Tamar Iveri: Dying to Sing

With Talent and Determination a Georgian Singer Begins a Promising Career at the Staatsoper; An Exclusive Interview

The International Mozart Competition is a kind of Olympics of music, held once every four years in Salzburg. There will only be one chance for many young performers, two at the most, and for the winner, the entrée to a major career.

For Tamar Iveri, a Georgian soprano, it was a dream come true when she won first prize in 1999, starting her long route to fame.

We met on a cold evening in December, when the weather in Vienna is exceptionally unfriendly and looking out the window makes you want to postpone every single meeting. It was 19:00 when I entered Café Europe on the Graben and found a free table in the crowded café, pulled out my notebook and nervously looked through the notes I had made in advance. Busy, jotting additional thoughts, I did not notice her approach.

Suddenly Tamar Iveri was right beside me, in tight black silk pants with a matching top, a very elegant cashmere white jacket with black flowers on it and black stilettos with a matching purse. It was a striking impression. In addition to being a good-looking woman, tall and slender, with catlike eyes alive with character, full red lips, cut-glass cheekbones and dark black hair falling on her shoulders, the power and elegance of her persona was obvious. To me she looked like Carmen.

Tamar set her phone on silent mode, apologizing that she could not turn it off. It was a nice gesture; I knew how busy she was. We started talking about Austria. She loves it here, and is grateful for the way the country has treated her.

“It’s impossible to fool the Austrian audience,” said Iveri with a laugh, as she settled in her seat and a waiter appeared at the table.  But she loves the atmosphere of the Staatsoper; just as there are professional singers, there are professional audiences, and Austrians are exactly that. An unprofessional audience is very distracting, people “who always clap loudly, no matter if the singer performed well or badly.”

At the Wiener Staatsoper she has never witnessed musical illiteracy.

So the September day in Graz six years ago will be one she will long remember as the beginning of a relationship with a musical public that has changed her life, she said as the coffee arrived. She was working in the Grazer Opernhaus when she received the phone call from the director of the Wiener Staatsoper, Ioan Holender who had attended her performance there as Tatiana in Eugene Onegin.

Had she had ever sung Mimi in La Boheme on the big stage, Holender wanted to know. Tamar hesitated only a split second…

But then as if some kind of power took hold of her and made her lie, she said,  “Yes.” It was a once in a lifetime opportunity she could not bring herself to pass up.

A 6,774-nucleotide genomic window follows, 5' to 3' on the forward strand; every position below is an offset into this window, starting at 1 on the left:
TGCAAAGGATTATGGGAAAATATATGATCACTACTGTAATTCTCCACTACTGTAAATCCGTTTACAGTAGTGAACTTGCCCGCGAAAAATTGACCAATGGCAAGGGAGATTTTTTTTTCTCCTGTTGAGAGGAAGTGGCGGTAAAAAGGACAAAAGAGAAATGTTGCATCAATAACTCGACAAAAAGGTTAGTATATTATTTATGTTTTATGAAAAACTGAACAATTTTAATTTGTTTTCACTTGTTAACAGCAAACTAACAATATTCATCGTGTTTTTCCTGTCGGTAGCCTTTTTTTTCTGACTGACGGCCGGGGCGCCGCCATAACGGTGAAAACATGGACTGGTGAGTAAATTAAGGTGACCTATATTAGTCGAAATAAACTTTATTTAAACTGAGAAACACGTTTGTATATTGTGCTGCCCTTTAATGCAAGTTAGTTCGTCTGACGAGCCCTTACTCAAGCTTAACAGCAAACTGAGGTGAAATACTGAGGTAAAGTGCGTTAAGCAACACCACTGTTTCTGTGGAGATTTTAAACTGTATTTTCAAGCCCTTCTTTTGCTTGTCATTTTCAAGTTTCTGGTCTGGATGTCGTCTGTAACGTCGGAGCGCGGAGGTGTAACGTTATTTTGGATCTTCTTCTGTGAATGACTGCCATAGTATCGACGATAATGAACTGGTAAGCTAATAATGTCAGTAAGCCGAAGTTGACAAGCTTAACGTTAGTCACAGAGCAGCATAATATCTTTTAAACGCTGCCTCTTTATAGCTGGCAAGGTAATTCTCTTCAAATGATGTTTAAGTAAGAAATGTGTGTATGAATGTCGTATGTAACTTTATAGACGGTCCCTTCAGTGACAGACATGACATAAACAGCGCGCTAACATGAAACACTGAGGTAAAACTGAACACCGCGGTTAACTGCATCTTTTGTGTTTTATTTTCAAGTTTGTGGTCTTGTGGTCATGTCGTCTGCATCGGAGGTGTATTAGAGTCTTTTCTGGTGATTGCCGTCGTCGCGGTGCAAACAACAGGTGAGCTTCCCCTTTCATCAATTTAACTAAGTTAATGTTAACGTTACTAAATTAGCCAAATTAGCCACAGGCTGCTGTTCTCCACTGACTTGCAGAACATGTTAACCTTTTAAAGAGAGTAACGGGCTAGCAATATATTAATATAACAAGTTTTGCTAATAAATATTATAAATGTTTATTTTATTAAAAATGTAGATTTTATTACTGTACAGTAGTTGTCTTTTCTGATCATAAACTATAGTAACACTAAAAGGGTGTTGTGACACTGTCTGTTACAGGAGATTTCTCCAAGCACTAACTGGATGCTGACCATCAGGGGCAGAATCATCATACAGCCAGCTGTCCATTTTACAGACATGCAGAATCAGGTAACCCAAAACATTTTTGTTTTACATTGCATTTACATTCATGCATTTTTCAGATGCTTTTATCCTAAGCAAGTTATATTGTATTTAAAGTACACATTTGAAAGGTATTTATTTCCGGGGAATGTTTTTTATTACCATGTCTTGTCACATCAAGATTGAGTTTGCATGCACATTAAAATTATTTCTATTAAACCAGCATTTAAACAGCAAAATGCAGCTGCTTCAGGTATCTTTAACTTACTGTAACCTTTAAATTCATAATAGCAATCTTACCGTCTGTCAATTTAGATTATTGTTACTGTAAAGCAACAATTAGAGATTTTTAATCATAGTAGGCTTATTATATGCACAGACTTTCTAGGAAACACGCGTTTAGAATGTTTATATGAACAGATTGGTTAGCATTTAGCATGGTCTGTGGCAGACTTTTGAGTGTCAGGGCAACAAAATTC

“So, you will sing one performance in November,” Holender concluded.

Iveri only had one month to prepare her debut as Mimi at the Wiener Staatsoper.  She knew she could do it technically, and after only a few rehearsals with her vocal coach, she went on stage and sang La Boheme, one of the most famous and popular operas in the repertoire in front of the un-foolable Viennese audience. It was a huge success, and not a single soul, including Holender, realized she had never performed this opera on stage before. He was thrilled by her skill.

Later though, when he found out the truth, he was shocked at her bravado, daring to perform an opera – and particularly Boheme – for the first time at the Staatsoper. Since that day she has become the “permanent Mimi of the Staatsoper.”

Breaking into the Vienna music scene as a Georgian was difficult, Iveri admitted, as she stirred the coffee.

“When you, as a girl from an unknown country, arrive in Europe, everyone looks at you skeptically,” she said. “You have to prove that your vocal school and abilities are not worse than the Europeans or might even be better.” However, even though the demands were higher, there were no barriers she could not cross. “Here, in Europe, authorities help the musicians from their countries. In Georgia, you are invited to the charity concerts to sing for free, and the videos of what you have done in Europe are broadcast on TV.”

Mostly, it is a question of will and courage. If you are good enough to “create weather,” to stir things up enough, she says, you won’t stay unnoticed.

On Jan. 14, Iveri made her debut in Mozart’s Don Giovanni performing the role for the first time in the Staatsoper, even though she had sung Donna Anna’s part all over the world, at the Royal Opera House Covent Garden in London, 2003-2004, Sachsische Staatsoper Dresden, 2004, and the New York Metropoliten Opera, 2005.